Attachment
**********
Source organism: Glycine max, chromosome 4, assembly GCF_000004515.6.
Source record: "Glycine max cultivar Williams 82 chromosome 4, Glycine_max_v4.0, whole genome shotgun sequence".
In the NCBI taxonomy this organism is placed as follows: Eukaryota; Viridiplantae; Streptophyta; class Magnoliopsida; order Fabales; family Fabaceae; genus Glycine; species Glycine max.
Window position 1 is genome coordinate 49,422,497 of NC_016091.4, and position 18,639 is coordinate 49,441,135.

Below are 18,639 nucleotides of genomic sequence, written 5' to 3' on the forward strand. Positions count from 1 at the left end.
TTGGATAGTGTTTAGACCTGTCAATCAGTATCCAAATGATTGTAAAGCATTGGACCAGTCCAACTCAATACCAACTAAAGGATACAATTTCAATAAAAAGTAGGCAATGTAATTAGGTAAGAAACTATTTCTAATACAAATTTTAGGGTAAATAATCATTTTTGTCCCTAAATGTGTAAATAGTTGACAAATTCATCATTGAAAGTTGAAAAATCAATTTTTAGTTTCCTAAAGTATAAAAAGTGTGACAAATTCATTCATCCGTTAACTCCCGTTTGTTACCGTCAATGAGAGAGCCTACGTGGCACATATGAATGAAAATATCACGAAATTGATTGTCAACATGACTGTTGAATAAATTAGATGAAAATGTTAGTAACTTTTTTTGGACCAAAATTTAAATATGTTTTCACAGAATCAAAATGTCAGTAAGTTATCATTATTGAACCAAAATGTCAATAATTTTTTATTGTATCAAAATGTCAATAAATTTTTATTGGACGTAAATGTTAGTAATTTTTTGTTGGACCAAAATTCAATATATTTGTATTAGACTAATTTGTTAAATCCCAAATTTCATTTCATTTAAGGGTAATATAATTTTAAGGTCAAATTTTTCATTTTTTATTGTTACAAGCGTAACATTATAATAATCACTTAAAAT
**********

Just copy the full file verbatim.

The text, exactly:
Source organism: Glycine max, chromosome 4, assembly GCF_000004515.6.
Source record: "Glycine max cultivar Williams 82 chromosome 4, Glycine_max_v4.0, whole genome shotgun sequence".
In the NCBI taxonomy this organism is placed as follows: Eukaryota; Viridiplantae; Streptophyta; class Magnoliopsida; order Fabales; family Fabaceae; genus Glycine; species Glycine max.
Window position 1 is genome coordinate 49,422,497 of NC_016091.4, and position 18,639 is coordinate 49,441,135.

Below are 18,639 nucleotides of genomic sequence, written 5' to 3' on the forward strand. Positions count from 1 at the left end.
TTGGATAGTGTTTAGACCTGTCAATCAGTATCCAAATGATTGTAAAGCATTGGACCAGTCCAACTCAATACCAACTAAAGGATACAATTTCAATAAAAAGTAGGCAATGTAATTAGGTAAGAAACTATTTCTAATACAAATTTTAGGGTAAATAATCATTTTTGTCCCTAAATGTGTAAATAGTTGACAAATTCATCATTGAAAGTTGAAAAATCAATTTTTAGTTTCCTAAAGTATAAAAAGTGTGACAAATTCATTCATCCGTTAACTCCCGTTTGTTACCGTCAATGAGAGAGCCTACGTGGCACATATGAATGAAAATATCACGAAATTGATTGTCAACATGACTGTTGAATAAATTAGATGAAAATGTTAGTAACTTTTTTTGGACCAAAATTTAAATATGTTTTCACAGAATCAAAATGTCAGTAAGTTATCATTATTGAACCAAAATGTCAATAATTTTTTATTGTATCAAAATGTCAATAAATTTTTATTGGACGTAAATGTTAGTAATTTTTTGTTGGACCAAAATTCAATATATTTGTATTAGACTAATTTGTTAAATCCCAAATTTCATTTCATTTAAGGGTAATATAATTTTAAGGTCAAATTTTTCATTTTTTATTGTTACAAGCGTAACATTATAATAATCACTTAAAAT